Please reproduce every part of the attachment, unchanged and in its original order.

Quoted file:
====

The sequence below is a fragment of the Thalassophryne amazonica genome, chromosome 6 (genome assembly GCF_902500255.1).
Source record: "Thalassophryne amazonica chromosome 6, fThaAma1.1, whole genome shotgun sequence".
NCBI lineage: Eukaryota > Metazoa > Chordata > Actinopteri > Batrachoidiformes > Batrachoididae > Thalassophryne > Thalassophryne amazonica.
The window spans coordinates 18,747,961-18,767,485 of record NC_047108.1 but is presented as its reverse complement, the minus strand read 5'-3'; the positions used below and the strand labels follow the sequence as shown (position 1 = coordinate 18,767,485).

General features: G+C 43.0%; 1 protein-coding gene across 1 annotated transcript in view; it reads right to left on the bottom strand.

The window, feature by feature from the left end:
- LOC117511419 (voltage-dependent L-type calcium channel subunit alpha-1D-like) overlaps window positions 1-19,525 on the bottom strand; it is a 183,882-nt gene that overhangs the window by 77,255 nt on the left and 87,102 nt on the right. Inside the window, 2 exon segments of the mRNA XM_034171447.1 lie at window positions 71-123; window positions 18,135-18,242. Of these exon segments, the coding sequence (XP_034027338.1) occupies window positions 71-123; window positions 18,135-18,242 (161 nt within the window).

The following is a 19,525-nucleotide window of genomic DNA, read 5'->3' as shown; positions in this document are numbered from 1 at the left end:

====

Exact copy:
The sequence below is a fragment of the Thalassophryne amazonica genome, chromosome 6 (genome assembly GCF_902500255.1).
Source record: "Thalassophryne amazonica chromosome 6, fThaAma1.1, whole genome shotgun sequence".
NCBI lineage: Eukaryota > Metazoa > Chordata > Actinopteri > Batrachoidiformes > Batrachoididae > Thalassophryne > Thalassophryne amazonica.
The window spans coordinates 18,747,961-18,767,485 of record NC_047108.1 but is presented as its reverse complement, the minus strand read 5'-3'; the positions used below and the strand labels follow the sequence as shown (position 1 = coordinate 18,767,485).

General features: G+C 43.0%; 1 protein-coding gene across 1 annotated transcript in view; it reads right to left on the bottom strand.

The window, feature by feature from the left end:
- LOC117511419 (voltage-dependent L-type calcium channel subunit alpha-1D-like) overlaps window positions 1-19,525 on the bottom strand; it is a 183,882-nt gene that overhangs the window by 77,255 nt on the left and 87,102 nt on the right. Inside the window, 2 exon segments of the mRNA XM_034171447.1 lie at window positions 71-123; window positions 18,135-18,242. Of these exon segments, the coding sequence (XP_034027338.1) occupies window positions 71-123; window positions 18,135-18,242 (161 nt within the window).

The following is a 19,525-nucleotide window of genomic DNA, read 5'->3' as shown; positions in this document are numbered from 1 at the left end: